The background to the actual record – it was made in a fractious time in England. The end of the final debates on Brexit as three years of arguing came to a close. Very depressing times when England was busy shouting at itself. Signs of a bad debate, much in the same way as I guess there’s a big fight between the Republicans and the Democrats over on your side of the water. You know, I wanted something that reflected that, but I didn’t want something to be miserable, so I wanted to make an album that – I think it was about really looking at the problems that we were in but having a bright light visible at the end of the tunnel that we were in at the time. I think that’s what I was trying to do with this record. That’s why the title is Auto Reconnaissance, which means looking at yourself. That involves everybody looking at themselves – whole countries looking at themselves and working out our place in the world really. I think that’s what the focus of the album was, yeah.

Continue reading “Thinking of England: A Conversation with Andy Tillison of The Tangent”

Bandcamp Does It Again!

Back on March 20, Bandcamp waived its share of all sales, in order to support artists whose livelihoods were effected by the COVID-19 pandemic (especially because of cancelled live shows and tours).  The results were astonishing: $4,300,000 in sales of downloads, CDs, LPs and merch, 15 times a normal Friday’s take.

So, to their credit, Bandcamp is doing it again.  And again.  And again.

On May 1, June 5, and July 3 (the first Friday of each month), we’re waiving our revenue share for all sales on Bandcamp, from midnight to midnight PDT on each day.

(Over 150 artists and labels are offering discounts, exclusive items, merch bundles, and more this Friday.)

It may sound simple, but the best way to help artists is with your direct financial support, and we hope you’ll join us through the coming months as we work to support artists in this challenging time.

And, in case you’re wondering, there’s tons of recorded goodness available at Bandcamp from these Progarchy-favored artists:

If your budget allows it, and you need a prog fix, why not do your shopping at Bandcamp this Friday?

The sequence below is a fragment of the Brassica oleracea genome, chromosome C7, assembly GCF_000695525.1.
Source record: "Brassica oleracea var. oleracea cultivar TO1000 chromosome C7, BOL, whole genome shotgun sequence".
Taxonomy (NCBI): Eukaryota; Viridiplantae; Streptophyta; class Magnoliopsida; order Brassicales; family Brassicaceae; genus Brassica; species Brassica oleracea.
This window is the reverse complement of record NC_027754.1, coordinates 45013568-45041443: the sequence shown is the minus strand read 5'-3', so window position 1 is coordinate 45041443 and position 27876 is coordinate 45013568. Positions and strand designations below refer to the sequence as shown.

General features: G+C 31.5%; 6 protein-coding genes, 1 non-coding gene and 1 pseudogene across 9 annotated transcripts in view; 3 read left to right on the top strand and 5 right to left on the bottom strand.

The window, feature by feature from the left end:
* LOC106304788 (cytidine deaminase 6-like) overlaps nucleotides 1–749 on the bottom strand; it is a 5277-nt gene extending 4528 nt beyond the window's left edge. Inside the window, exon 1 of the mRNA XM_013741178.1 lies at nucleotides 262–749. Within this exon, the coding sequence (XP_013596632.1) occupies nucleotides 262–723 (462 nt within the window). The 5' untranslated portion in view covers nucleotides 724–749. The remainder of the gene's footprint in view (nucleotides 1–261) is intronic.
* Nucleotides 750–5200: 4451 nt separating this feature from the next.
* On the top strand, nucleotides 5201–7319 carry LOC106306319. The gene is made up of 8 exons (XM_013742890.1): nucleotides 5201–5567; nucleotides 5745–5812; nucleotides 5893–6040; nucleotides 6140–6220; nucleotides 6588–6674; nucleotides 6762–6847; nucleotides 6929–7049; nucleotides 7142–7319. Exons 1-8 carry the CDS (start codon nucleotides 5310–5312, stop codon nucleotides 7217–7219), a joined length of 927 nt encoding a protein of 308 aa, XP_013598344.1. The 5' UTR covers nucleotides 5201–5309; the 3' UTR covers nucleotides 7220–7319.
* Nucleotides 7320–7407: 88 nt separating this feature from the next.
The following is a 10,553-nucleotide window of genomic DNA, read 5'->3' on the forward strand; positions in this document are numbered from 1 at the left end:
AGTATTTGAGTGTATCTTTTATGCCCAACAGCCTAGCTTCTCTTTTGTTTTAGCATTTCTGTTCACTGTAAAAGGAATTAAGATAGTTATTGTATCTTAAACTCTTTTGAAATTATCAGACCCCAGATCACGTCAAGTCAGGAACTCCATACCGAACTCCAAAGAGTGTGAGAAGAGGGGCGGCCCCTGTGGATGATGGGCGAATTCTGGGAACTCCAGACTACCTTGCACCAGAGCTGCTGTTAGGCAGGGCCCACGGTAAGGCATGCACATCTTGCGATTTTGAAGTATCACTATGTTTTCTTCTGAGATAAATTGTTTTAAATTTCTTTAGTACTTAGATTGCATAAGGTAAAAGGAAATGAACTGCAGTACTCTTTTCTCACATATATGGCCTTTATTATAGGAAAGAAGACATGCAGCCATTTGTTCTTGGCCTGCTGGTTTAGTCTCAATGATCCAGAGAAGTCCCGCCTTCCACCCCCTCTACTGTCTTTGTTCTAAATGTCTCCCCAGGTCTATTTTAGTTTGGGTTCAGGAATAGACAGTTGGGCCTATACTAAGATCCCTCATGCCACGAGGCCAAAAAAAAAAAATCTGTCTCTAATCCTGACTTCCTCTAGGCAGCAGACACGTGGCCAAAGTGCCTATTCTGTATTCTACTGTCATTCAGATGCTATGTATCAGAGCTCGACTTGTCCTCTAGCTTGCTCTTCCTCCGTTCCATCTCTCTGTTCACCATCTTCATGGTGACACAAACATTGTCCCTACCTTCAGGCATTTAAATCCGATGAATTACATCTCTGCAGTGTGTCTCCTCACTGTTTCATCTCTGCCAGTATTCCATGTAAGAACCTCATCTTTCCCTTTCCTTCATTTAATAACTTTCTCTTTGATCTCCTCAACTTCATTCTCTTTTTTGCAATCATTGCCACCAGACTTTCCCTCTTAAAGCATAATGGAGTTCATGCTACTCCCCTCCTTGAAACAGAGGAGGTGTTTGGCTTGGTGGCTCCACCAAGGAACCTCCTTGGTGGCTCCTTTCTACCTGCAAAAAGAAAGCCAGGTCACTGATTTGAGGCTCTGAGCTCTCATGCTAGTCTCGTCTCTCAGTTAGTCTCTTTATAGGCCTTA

— Rick Krueger

Progressive Music in a Time of Pandemic

In the era of Napoleon, the Prussian diplomat Klemens Wenzel Furst von Metternich coined the phrase, “When France sneezes, the whole of Europe catches a cold.”  Like all good clichés, it’s been re-purposed endlessly since the 1800s.  Which leads to today’s question: when the music industry of 2020 catches COVID-19, what does the progressive music scene come down with?

In the last few weeks, the toll of the current pandemic has been steadily mounting, with the postponement or cancellation of tours by Yes, Steve Hackett, Tool and Big Big Train (plus this year’s Cruise to the Edge) at the tip of the iceberg. 

The tale of Leonardo Pavkovic, impresario of MoonJune Records and MoonJune Music (Bookings and Management) is all too grimly typical; since the outbreak of coronavirus, eight MoonJune-booked tours have been cancelled at a loss of about $250,000 to the artists, with many more tours now in jeopardy.  MoonJune artists Stick Men lost 8 of 9 concerts in Asia, plus their US spring tour; touch guitarist Markus Reuter resorted to GoFundMe in order to make up for the loss of six months’ income.

So where’s the good news?

For one thing, the plight of progressive musicians has resonated strongly with their fans. Reuter’s GoFundMe goal was met in just over a day; Pavkovic has had a newly positive response to MoonJune’s digital subscription program and discount offers. (Full disclosure: I’m a digital subscriber and I love it!)  And now Bandcamp is getting into the act:

To raise even more awareness around the pandemic’s impact on musicians everywhere, we’re waiving our revenue share on sales this Friday, March 20 (from midnight to midnight Pacific Time), and rallying the Bandcamp community to put much needed money directly into artists’ pockets.